As we enter the season of Advent, I invite you to reflect with me on the theme of generosity. Generosity was central in the teachings of the Hindu saint and prophet, Mahatma Gandhi. He taught, “Gentleness, self-sacrifice and generosity are the exclusive possession of no one race or religion.” He also instructed, “The best way to find yourself is to lose yourself in the service of others.”
I was reminded that generosity is a central value in most of the world’s religions on the first Sunday of November when I joined with Rabbi Dan Goldblatt from Danville in officiating a beautiful garden wedding in the shade of a 200-year-old Bay Laurel tree.
Rabbi Dan is person of a generous heart and spirit. As he spoke to the couple, he invited them to encircle themselves in the generous spirit at the heart of both Judaism and Christianity. He assured them that caring, compassion, commitment and creativity would help them find peace as individuals and as a family as well as help them bring peace to the world. I heard him say that generosity will help heal a broken world.
Generosity is a central tenet of Islam. Sahih Al-Bukhari tells the story of the day the Prophet Muhammed offered prayer in the mosque and then hurriedly went to his house and returned immediately. A companion asked why he left and he replied, “I left a piece of gold at home which was given for charity and I disliked letting it remain a night in my house, so I brought it to the mosque to distribute.” Faith in a generous God is made known in through the generous people of God.
November is Native American Heritage Month. In this month we do well to remember that in the religious traditions of many of the First Nations, the world we live in is a gift from a generous Creator and that we, in turn, are to be generous to the earth and all its people. The Iroquois Confederacy had a philosophy called the Seventh Generation which “mandates that tribal decision-makers consider the effects of their actions and decisions for descendants seven generations into the future.”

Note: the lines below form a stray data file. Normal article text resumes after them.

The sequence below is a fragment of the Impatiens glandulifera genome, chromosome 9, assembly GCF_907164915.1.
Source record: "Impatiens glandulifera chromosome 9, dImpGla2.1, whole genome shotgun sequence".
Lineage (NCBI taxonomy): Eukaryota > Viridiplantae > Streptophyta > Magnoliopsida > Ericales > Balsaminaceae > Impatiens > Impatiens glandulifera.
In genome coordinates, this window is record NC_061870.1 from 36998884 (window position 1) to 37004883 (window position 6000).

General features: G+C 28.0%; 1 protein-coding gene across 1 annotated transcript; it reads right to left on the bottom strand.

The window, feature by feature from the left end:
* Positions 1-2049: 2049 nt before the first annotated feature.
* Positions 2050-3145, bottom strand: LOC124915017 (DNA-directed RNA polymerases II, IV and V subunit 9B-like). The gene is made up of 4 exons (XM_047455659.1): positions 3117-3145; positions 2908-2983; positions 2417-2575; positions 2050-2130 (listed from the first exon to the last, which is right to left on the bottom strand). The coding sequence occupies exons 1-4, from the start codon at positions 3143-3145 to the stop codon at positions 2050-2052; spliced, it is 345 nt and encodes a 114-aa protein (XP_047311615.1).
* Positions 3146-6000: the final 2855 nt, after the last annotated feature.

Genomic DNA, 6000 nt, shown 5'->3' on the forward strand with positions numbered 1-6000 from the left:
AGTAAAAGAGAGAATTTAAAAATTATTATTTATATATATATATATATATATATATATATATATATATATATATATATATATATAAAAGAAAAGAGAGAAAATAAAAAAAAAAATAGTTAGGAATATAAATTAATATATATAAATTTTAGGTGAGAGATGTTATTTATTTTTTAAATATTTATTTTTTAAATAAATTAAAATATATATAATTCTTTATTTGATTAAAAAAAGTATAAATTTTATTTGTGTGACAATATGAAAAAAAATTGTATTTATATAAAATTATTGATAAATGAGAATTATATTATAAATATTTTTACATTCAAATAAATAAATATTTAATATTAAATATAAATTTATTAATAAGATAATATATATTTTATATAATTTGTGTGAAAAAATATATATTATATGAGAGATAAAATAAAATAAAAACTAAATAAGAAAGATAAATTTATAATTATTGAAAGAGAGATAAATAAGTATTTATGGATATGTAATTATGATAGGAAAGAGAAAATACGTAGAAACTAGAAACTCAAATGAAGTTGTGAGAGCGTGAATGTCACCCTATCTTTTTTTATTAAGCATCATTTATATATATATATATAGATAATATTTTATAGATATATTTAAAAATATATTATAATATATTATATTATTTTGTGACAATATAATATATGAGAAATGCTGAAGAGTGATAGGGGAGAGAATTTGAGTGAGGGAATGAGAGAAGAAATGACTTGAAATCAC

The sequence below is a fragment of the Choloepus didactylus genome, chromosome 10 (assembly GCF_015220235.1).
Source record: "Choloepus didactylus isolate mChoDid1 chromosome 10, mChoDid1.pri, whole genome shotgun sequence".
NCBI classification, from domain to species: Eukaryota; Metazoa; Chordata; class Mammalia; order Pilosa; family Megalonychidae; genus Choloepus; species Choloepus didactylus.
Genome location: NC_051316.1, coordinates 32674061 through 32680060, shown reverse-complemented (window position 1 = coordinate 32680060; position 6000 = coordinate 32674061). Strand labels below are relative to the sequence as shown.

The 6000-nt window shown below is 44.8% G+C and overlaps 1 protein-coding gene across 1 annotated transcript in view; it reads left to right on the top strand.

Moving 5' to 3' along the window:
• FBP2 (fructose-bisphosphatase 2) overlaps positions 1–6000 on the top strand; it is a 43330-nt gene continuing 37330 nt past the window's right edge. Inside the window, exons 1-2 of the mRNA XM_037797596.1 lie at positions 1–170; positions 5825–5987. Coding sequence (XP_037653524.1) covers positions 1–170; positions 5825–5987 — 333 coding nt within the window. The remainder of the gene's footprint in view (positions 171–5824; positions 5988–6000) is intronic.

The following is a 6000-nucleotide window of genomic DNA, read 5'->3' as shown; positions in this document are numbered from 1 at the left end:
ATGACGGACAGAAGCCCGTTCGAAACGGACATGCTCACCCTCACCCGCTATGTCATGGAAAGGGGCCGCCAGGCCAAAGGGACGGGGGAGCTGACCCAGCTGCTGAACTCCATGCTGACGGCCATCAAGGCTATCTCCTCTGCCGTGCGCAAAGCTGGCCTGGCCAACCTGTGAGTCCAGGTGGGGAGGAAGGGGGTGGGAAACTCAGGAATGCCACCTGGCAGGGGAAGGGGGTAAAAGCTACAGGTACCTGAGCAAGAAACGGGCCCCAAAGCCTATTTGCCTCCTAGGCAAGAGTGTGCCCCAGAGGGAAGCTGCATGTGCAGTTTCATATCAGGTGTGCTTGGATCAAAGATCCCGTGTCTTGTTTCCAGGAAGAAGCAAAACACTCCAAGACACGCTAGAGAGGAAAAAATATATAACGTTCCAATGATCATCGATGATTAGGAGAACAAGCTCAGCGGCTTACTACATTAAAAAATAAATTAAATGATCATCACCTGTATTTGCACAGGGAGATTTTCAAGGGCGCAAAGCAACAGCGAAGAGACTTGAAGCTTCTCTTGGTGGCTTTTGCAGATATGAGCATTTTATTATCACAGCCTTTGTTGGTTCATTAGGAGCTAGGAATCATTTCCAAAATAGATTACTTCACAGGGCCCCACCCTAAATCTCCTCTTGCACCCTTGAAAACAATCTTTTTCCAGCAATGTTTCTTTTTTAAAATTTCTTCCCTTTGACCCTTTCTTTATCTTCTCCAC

Generosity matters in many of the parables that Jesus told. The Good Samaritan was generous. The father in the story of the Prodigal Son was generous. In his teaching and healing Jesus portrayed a generous God. In two of the most well-known events of his life, Jesus responds by praising generous women and holding them up as examples for us to follow; the woman who anointed him with expensive oil to the disgust of many onlookers who did not understand the significance of her act and the widow who gave two small copper coins (all she had) to the Temple, in stark contrast to the powerful of the day who were not ashamed of taking all from widows, orphans and foreigners.
Because generosity matters, I am discouraged by the findings of a recent report by the Indiana university Lilly Family School of Philanthropy. “Only 49.6% of U.S. households engaged in charitable giving, a 16.6% decline from 2000, with both faith-based and secular non-profits impacted by the downward trend.”
A researcher said of the report, “The downward trend is primarily due to an increase in the number of households not donating to any charitable causes, with the number of households giving to religious causes declining more than those giving to secular causes.”
It seems that the time is right to make generosity a word we live by.